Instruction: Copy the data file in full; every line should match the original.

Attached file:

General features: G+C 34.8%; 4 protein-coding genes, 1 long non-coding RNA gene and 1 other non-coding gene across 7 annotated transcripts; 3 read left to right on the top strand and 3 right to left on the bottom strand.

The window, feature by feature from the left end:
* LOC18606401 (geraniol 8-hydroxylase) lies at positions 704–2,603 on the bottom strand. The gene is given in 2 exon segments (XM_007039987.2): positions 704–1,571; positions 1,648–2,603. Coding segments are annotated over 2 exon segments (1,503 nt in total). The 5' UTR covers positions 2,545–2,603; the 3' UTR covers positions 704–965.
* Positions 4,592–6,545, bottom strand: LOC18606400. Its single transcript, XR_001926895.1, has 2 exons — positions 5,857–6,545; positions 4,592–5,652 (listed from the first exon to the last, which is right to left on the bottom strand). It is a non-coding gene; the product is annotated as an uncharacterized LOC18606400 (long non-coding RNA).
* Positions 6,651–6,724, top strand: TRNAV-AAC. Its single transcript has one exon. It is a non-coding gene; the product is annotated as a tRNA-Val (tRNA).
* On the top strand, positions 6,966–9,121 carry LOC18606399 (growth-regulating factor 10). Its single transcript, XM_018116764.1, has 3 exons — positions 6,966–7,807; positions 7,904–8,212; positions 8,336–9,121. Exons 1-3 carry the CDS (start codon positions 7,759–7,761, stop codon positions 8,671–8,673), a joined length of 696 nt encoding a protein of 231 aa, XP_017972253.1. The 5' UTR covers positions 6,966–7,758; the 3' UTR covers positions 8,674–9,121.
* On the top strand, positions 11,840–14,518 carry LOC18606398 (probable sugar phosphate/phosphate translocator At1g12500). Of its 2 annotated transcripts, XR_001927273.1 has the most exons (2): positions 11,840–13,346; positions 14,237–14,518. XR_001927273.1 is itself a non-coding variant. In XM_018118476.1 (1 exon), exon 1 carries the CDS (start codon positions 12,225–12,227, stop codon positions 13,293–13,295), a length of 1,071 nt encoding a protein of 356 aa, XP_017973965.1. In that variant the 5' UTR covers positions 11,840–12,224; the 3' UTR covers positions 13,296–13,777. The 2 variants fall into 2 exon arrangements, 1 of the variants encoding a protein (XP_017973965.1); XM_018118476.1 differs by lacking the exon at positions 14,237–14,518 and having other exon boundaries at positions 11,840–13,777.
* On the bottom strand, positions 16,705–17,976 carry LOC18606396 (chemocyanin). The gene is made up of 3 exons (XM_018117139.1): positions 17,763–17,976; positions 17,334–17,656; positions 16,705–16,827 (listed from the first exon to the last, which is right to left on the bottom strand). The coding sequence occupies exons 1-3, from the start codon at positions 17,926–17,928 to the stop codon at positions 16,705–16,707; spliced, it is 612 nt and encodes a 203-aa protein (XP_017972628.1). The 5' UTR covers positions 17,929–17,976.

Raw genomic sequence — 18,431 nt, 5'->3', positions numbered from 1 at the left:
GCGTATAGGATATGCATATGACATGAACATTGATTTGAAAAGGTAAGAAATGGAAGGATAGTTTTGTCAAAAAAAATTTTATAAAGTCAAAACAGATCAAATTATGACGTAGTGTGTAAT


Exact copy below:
General features: G+C 34.8%; 4 protein-coding genes, 1 long non-coding RNA gene and 1 other non-coding gene across 7 annotated transcripts; 3 read left to right on the top strand and 3 right to left on the bottom strand.

The window, feature by feature from the left end:
* LOC18606401 (geraniol 8-hydroxylase) lies at positions 704–2,603 on the bottom strand. The gene is given in 2 exon segments (XM_007039987.2): positions 704–1,571; positions 1,648–2,603. Coding segments are annotated over 2 exon segments (1,503 nt in total). The 5' UTR covers positions 2,545–2,603; the 3' UTR covers positions 704–965.
* Positions 4,592–6,545, bottom strand: LOC18606400. Its single transcript, XR_001926895.1, has 2 exons — positions 5,857–6,545; positions 4,592–5,652 (listed from the first exon to the last, which is right to left on the bottom strand). It is a non-coding gene; the product is annotated as an uncharacterized LOC18606400 (long non-coding RNA).
* Positions 6,651–6,724, top strand: TRNAV-AAC. Its single transcript has one exon. It is a non-coding gene; the product is annotated as a tRNA-Val (tRNA).
* On the top strand, positions 6,966–9,121 carry LOC18606399 (growth-regulating factor 10). Its single transcript, XM_018116764.1, has 3 exons — positions 6,966–7,807; positions 7,904–8,212; positions 8,336–9,121. Exons 1-3 carry the CDS (start codon positions 7,759–7,761, stop codon positions 8,671–8,673), a joined length of 696 nt encoding a protein of 231 aa, XP_017972253.1. The 5' UTR covers positions 6,966–7,758; the 3' UTR covers positions 8,674–9,121.
* On the top strand, positions 11,840–14,518 carry LOC18606398 (probable sugar phosphate/phosphate translocator At1g12500). Of its 2 annotated transcripts, XR_001927273.1 has the most exons (2): positions 11,840–13,346; positions 14,237–14,518. XR_001927273.1 is itself a non-coding variant. In XM_018118476.1 (1 exon), exon 1 carries the CDS (start codon positions 12,225–12,227, stop codon positions 13,293–13,295), a length of 1,071 nt encoding a protein of 356 aa, XP_017973965.1. In that variant the 5' UTR covers positions 11,840–12,224; the 3' UTR covers positions 13,296–13,777. The 2 variants fall into 2 exon arrangements, 1 of the variants encoding a protein (XP_017973965.1); XM_018118476.1 differs by lacking the exon at positions 14,237–14,518 and having other exon boundaries at positions 11,840–13,777.
* On the bottom strand, positions 16,705–17,976 carry LOC18606396 (chemocyanin). The gene is made up of 3 exons (XM_018117139.1): positions 17,763–17,976; positions 17,334–17,656; positions 16,705–16,827 (listed from the first exon to the last, which is right to left on the bottom strand). The coding sequence occupies exons 1-3, from the start codon at positions 17,926–17,928 to the stop codon at positions 16,705–16,707; spliced, it is 612 nt and encodes a 203-aa protein (XP_017972628.1). The 5' UTR covers positions 17,929–17,976.

Raw genomic sequence — 18,431 nt, 5'->3', positions numbered from 1 at the left:
GCGTATAGGATATGCATATGACATGAACATTGATTTGAAAAGGTAAGAAATGGAAGGATAGTTTTGTCAAAAAAAATTTTATAAAGTCAAAACAGATCAAATTATGACGTAGTGTGTAAT